Northern Ireland news

Asher's 'gay cake' judgment may raise uncertainty about what businesses can do

Gareth Lee (right) outside the Supreme Court in London. Picture by Victoria Jones/PA Wire

A RULING in the Ashers 'gay cake' row that a bakery did not discriminate "may raise uncertainty" about what businesses can now do, equality campaigners have warned.

The Christian owners of the bakery yesterday won a Supreme Court appeal over a finding they discriminated against a customer by refusing to make a cake decorated with the words "Support Gay Marriage".

The UK's highest court ruled that the refusal by Ashers bakery was not discriminatory. The five justices on the Supreme Court were unanimous in their judgement.

The court's president, Lady Hale, said the conclusion was "not in any way to diminish the need to protect gay people and people who support gay marriage from discrimination".

"It is deeply humiliating, and an affront to human dignity, to deny someone a service because of that person's race, gender, disability, sexual orientation, religion or belief.

"But that is not what happened in this case."

Customer, gay rights activist Gareth Lee, had sued the company on the grounds of sexual orientation and political beliefs.

Gareth Lee outside the Supreme Court in London

Speaking outside the Supreme Court, Mr Lee said: "To me, this was never about a campaign or a statement. All I wanted was to order a cake in a shop that sold cakes to order. I paid my money, my money was taken and then a few days later it was refused.

"That made me feel like a second-class citizen. I'm concerned not just for the implications for myself and other gay people, but for every single one of us."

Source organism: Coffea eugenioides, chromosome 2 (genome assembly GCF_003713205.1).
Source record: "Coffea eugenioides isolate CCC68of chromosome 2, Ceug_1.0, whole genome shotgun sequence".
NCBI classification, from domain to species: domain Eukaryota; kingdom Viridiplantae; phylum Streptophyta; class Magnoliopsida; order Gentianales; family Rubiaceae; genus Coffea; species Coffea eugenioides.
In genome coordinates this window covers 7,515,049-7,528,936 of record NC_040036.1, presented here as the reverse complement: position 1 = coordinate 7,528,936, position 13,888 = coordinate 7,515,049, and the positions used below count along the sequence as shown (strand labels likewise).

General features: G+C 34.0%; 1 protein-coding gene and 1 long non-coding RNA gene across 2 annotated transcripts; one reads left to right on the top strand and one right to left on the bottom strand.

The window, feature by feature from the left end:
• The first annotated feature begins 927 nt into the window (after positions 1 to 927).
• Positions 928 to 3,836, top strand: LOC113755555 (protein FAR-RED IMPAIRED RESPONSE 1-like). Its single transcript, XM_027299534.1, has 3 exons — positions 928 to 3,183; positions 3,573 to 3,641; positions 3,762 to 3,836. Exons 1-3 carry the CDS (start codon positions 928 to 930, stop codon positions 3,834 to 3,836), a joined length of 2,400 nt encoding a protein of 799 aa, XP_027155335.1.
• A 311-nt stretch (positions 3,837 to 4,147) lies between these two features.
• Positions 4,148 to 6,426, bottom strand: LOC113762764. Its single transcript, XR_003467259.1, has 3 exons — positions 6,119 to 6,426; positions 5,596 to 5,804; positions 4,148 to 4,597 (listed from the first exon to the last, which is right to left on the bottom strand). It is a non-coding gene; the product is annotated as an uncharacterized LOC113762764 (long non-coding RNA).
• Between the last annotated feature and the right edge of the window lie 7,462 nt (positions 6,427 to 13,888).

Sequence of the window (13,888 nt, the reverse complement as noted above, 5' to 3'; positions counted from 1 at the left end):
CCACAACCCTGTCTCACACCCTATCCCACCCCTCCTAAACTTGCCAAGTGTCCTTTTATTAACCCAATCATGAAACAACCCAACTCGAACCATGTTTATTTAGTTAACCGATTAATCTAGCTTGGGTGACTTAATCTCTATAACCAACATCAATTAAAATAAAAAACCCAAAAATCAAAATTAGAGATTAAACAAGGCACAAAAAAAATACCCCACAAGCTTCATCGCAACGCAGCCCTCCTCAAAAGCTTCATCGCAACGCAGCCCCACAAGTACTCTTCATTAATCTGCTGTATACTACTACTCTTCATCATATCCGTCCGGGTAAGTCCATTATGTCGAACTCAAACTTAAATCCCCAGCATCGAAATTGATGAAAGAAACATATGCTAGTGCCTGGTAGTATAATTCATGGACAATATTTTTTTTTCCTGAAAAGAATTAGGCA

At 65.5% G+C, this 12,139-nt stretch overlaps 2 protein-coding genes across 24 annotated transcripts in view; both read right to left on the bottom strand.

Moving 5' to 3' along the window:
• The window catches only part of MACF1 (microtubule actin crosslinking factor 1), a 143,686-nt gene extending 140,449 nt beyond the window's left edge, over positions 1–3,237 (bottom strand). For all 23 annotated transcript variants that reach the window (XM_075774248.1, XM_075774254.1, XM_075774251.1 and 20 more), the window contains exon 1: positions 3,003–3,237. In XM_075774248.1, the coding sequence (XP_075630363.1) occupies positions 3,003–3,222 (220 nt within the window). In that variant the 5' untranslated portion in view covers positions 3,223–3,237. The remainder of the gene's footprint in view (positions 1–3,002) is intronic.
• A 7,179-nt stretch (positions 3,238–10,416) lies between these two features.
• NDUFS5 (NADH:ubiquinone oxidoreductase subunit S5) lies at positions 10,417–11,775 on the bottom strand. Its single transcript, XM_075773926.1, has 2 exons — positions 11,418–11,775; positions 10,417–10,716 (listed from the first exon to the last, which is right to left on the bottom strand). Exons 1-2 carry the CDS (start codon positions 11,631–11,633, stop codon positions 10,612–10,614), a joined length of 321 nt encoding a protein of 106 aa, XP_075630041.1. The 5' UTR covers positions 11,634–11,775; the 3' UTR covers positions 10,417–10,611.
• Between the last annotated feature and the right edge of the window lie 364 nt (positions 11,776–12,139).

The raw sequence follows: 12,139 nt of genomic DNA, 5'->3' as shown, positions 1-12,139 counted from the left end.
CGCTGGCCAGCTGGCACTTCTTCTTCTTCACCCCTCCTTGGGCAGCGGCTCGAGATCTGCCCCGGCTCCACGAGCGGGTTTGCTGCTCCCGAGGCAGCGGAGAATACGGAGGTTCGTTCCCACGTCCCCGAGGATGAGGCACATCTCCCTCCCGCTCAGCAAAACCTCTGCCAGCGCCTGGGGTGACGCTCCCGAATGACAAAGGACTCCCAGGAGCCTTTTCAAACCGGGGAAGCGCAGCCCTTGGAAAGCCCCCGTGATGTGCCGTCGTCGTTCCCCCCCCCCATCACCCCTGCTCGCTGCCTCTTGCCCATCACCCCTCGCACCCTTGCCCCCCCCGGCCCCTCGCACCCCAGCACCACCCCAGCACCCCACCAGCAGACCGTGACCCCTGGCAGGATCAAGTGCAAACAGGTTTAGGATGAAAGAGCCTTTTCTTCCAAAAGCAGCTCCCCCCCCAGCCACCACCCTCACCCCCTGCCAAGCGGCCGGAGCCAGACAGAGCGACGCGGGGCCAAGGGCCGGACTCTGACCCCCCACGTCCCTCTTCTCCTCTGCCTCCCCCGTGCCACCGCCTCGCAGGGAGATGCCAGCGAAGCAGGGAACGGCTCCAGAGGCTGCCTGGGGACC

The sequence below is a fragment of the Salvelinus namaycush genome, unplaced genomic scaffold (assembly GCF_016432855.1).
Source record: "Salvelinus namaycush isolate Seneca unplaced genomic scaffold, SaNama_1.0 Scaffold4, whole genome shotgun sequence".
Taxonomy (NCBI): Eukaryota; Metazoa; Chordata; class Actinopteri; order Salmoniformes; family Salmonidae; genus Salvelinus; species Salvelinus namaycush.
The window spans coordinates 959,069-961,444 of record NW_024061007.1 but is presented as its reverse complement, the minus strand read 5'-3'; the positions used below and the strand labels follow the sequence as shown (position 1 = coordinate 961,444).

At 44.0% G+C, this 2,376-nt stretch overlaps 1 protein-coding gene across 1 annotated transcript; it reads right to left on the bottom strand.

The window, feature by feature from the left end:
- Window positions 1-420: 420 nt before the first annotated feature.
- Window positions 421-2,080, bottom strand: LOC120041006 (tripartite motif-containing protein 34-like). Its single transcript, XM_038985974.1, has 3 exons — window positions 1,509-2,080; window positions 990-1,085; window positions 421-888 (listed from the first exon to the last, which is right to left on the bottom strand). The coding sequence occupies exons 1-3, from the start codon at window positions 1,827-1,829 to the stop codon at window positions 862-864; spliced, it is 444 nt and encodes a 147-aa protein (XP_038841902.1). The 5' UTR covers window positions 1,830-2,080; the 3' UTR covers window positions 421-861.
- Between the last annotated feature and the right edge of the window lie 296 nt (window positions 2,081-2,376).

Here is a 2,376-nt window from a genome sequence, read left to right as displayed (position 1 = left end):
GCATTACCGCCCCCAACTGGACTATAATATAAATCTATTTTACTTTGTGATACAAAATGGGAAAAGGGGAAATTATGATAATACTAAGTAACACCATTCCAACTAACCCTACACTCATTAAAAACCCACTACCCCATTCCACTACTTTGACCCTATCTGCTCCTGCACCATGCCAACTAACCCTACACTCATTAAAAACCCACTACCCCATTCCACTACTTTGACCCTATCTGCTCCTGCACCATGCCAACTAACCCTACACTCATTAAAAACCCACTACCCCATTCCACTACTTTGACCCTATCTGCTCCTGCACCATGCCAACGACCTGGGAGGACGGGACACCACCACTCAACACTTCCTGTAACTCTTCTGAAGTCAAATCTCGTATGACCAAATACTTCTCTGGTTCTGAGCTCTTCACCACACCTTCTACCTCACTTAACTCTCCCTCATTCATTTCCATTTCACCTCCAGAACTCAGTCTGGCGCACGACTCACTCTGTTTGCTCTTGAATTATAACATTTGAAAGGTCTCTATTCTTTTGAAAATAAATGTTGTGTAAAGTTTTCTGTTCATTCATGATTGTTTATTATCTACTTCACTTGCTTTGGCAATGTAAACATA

Dr Michael Wardlow, chief commissioner of the Equality Commission, said the judgment "may raise uncertainty" about what businesses can do and what customers may expect.

It also raises the prospect that "the beliefs of business owners may take precedence over a customer's equality rights, which in our view is contrary to what the legislature intended", he said.

The Rainbow Project expressed its disappointment.

Director John O'Doherty said: "Ashers agreed to make the cake. They entered into a contractual agreement to make this cake and then changed their mind. While sympathetic as some may be to the position in which the company finds itself, this does not change the facts of the case.

Ashers bakery owners Daniel and Amy McArthur outside the Supreme Court in London, where five justices unanimously ruled today that the Christian owners did not discriminate against gay rights activist Gareth Lee on the ground of sexual orientation 

"We believe this is direct discrimination for which there can be no justification. We will however take time to study this judgment by the Supreme Court to understand fully its implications for the rights of LGBT people to access goods, facilities and services without discrimination."

DUP leader Arlene Foster said the judgment was "historic and seminal".

She tweeted: "This has been a long journey for everyone involved in the case. I commend Amy & Daniel McArthur for their grace and perseverance. This now provides clarity for people of all faiths and none."

Peter Lynas, director of Evangelical Alliance Northern Ireland, said he was disappointed that the case had been pitched as Christians versus the LGBT community.

"This ruling affirms that this was never the case. The Ashers bakery have served Mr Lee in the past and continue to be willing to serve him again," he said.

"Whilst no one should be discriminated against because of any protected characteristic, this judgment is clear that this is not what happened in this case."

The Methodist Church in Ireland said it welcomed the clarity of the unanimous decision.

"They would have refused to make such a cake for any customer, irrespective of their sexual orientation. Their objection was to the message on the cake, not the personal characteristics of Mr Lee," a statement said.

"We welcome the protection that this gives to those who now cannot be forced to provide a service that conflicts with their own religious or moral convictions."

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